RALEIGH, N.C. — The largest U.S. electric company sued 30 international and domestic insurance companies Wednesday, saying they should cover part of the utility’s multibillion-dollar cleanup costs in the Carolinas for toxic byproducts left from decades of burning coal to generate power.
Charlotte-based Duke Energy Corp. said it filed a lawsuit in state court alleging breach of contract by insurers that have refused to pay claims that could total hundreds of millions of dollars.
Duke Energy said the companies were paid to provide general liability coverage to its operating subsidiaries in North Carolina and South Carolina, and their predecessor companies. The policies date from between the early 1970s and mid-1980s, and were purchased to protect utility customers from unexpected costs, it said.
In a separate federal lawsuit also filed Wednesday, a Bermuda-based insurer said Duke Energy’s predecessors had years ago tried and failed to get it to pay for coal ash liabilities, and it’s now too late to go to court. Associated Electric & Gas Insurance Services Limited did not describe in its lawsuit why it refused separate claims for payment in 1996 tied to coal ash costs by Duke Energy’s two predecessor companies, which merged in 2012.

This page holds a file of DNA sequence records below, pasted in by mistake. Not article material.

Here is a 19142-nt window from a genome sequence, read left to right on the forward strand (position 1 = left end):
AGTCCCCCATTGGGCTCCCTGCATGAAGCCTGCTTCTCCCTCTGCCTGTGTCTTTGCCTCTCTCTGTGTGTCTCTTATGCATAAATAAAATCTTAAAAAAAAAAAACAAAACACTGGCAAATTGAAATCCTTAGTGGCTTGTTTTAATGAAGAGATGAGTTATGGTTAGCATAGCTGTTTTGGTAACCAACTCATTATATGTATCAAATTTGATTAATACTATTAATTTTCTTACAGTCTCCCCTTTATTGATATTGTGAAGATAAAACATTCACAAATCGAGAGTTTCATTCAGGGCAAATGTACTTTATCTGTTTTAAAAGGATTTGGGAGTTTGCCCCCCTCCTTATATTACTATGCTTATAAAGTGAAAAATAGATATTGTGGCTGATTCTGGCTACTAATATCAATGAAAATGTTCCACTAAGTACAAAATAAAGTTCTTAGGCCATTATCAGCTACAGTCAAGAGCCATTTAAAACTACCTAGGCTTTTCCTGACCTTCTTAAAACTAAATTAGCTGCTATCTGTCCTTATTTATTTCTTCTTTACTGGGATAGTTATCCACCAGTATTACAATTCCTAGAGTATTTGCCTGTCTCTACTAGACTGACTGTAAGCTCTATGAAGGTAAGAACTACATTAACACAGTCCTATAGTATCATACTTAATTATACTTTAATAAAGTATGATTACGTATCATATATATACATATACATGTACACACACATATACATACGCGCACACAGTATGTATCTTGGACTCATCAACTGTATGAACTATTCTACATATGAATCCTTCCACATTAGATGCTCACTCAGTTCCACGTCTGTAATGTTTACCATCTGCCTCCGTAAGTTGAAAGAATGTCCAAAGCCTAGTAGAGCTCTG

Duke Energy has estimated its liability for cleanup and storage efforts at about $4.2 billion. The utility had spent more than $725 million through November.
The utility is expected to ask North Carolina regulators for rate increases this year that include cleanup costs passed along to its customers. Money recovered from insurers would reduce the price tag for consumers, the company said.
Coal ash contains arsenic, lead, mercury and other elements that “may be hazardous in sufficient quantities or concentrations,” Duke Energy lawyers wrote in their lawsuit. Environmentalists and state regulators have alleged those heavy metals have been draining through the unlined bottoms of pits where liquefied coal ash has been stored for decades.
Duke Energy said it stored coal ash in line with industry practices and regulations that were in place over preceding decades.